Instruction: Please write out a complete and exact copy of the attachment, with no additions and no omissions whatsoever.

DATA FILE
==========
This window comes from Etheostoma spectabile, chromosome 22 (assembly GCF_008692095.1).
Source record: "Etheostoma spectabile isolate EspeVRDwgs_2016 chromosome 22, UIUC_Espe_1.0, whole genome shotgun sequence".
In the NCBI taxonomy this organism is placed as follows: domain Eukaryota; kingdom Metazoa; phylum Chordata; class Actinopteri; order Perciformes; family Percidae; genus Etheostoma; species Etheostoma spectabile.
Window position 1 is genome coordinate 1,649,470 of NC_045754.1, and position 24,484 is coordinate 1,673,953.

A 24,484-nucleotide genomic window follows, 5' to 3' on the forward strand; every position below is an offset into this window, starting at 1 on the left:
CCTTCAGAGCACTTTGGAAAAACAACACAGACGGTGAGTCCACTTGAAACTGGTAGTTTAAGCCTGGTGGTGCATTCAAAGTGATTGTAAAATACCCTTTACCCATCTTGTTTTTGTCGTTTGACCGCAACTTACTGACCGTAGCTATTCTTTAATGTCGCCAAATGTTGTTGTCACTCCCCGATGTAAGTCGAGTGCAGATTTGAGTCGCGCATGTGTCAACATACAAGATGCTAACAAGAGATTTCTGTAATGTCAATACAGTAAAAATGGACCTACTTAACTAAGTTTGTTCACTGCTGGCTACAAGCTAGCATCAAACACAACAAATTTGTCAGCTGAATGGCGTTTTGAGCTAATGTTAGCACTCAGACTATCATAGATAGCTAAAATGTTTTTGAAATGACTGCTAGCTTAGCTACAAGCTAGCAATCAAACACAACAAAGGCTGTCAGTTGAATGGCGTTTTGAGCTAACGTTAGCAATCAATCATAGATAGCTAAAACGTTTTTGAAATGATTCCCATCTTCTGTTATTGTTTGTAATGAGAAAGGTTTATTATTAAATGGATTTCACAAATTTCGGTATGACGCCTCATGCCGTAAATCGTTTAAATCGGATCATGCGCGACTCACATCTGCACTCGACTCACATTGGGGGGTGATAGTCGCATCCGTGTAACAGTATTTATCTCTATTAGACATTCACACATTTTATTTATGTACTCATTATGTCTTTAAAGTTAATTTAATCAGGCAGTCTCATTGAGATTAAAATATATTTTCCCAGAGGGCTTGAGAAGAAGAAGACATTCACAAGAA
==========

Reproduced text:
This window comes from Etheostoma spectabile, chromosome 22 (assembly GCF_008692095.1).
Source record: "Etheostoma spectabile isolate EspeVRDwgs_2016 chromosome 22, UIUC_Espe_1.0, whole genome shotgun sequence".
In the NCBI taxonomy this organism is placed as follows: domain Eukaryota; kingdom Metazoa; phylum Chordata; class Actinopteri; order Perciformes; family Percidae; genus Etheostoma; species Etheostoma spectabile.
Window position 1 is genome coordinate 1,649,470 of NC_045754.1, and position 24,484 is coordinate 1,673,953.

A 24,484-nucleotide genomic window follows, 5' to 3' on the forward strand; every position below is an offset into this window, starting at 1 on the left:
CCTTCAGAGCACTTTGGAAAAACAACACAGACGGTGAGTCCACTTGAAACTGGTAGTTTAAGCCTGGTGGTGCATTCAAAGTGATTGTAAAATACCCTTTACCCATCTTGTTTTTGTCGTTTGACCGCAACTTACTGACCGTAGCTATTCTTTAATGTCGCCAAATGTTGTTGTCACTCCCCGATGTAAGTCGAGTGCAGATTTGAGTCGCGCATGTGTCAACATACAAGATGCTAACAAGAGATTTCTGTAATGTCAATACAGTAAAAATGGACCTACTTAACTAAGTTTGTTCACTGCTGGCTACAAGCTAGCATCAAACACAACAAATTTGTCAGCTGAATGGCGTTTTGAGCTAATGTTAGCACTCAGACTATCATAGATAGCTAAAATGTTTTTGAAATGACTGCTAGCTTAGCTACAAGCTAGCAATCAAACACAACAAAGGCTGTCAGTTGAATGGCGTTTTGAGCTAACGTTAGCAATCAATCATAGATAGCTAAAACGTTTTTGAAATGATTCCCATCTTCTGTTATTGTTTGTAATGAGAAAGGTTTATTATTAAATGGATTTCACAAATTTCGGTATGACGCCTCATGCCGTAAATCGTTTAAATCGGATCATGCGCGACTCACATCTGCACTCGACTCACATTGGGGGGTGATAGTCGCATCCGTGTAACAGTATTTATCTCTATTAGACATTCACACATTTTATTTATGTACTCATTATGTCTTTAAAGTTAATTTAATCAGGCAGTCTCATTGAGATTAAAATATATTTTCCCAGAGGGCTTGAGAAGAAGAAGACATTCACAAGAA